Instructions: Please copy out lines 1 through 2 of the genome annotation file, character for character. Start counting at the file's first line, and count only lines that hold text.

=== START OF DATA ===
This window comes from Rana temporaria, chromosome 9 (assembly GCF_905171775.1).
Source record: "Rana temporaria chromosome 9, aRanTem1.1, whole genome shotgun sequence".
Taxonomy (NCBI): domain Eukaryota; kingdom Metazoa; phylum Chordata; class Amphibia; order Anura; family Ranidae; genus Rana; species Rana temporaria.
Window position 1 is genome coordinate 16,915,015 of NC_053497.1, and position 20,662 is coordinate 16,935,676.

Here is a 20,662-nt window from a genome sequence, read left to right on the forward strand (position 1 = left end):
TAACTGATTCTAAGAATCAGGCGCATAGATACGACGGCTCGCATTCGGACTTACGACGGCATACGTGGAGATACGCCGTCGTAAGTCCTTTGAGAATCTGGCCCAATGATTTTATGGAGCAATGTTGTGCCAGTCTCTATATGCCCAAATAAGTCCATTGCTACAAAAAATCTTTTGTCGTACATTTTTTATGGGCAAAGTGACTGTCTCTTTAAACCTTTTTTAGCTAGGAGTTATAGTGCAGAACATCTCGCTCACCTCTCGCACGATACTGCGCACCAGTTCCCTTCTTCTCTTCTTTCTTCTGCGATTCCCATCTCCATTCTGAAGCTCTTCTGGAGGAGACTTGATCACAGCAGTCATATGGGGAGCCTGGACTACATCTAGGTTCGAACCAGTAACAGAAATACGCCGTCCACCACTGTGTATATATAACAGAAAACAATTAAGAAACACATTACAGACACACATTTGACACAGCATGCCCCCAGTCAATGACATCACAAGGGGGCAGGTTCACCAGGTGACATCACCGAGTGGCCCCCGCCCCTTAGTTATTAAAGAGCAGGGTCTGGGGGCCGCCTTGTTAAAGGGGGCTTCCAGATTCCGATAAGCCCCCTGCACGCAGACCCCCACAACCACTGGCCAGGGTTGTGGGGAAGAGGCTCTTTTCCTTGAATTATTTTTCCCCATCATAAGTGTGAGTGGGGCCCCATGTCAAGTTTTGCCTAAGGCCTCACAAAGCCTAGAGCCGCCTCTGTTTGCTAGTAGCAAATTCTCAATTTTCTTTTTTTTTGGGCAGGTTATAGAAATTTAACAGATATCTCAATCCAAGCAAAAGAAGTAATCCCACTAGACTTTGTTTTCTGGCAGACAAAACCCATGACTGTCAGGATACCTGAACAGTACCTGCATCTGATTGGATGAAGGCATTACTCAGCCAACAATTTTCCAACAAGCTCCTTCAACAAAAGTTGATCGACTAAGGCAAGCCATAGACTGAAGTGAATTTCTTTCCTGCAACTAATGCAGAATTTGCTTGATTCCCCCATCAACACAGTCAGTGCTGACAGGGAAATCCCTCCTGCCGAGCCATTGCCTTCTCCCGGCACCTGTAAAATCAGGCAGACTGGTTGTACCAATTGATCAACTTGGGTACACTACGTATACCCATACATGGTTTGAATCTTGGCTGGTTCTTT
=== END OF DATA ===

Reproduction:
This window comes from Rana temporaria, chromosome 9 (assembly GCF_905171775.1).
Source record: "Rana temporaria chromosome 9, aRanTem1.1, whole genome shotgun sequence".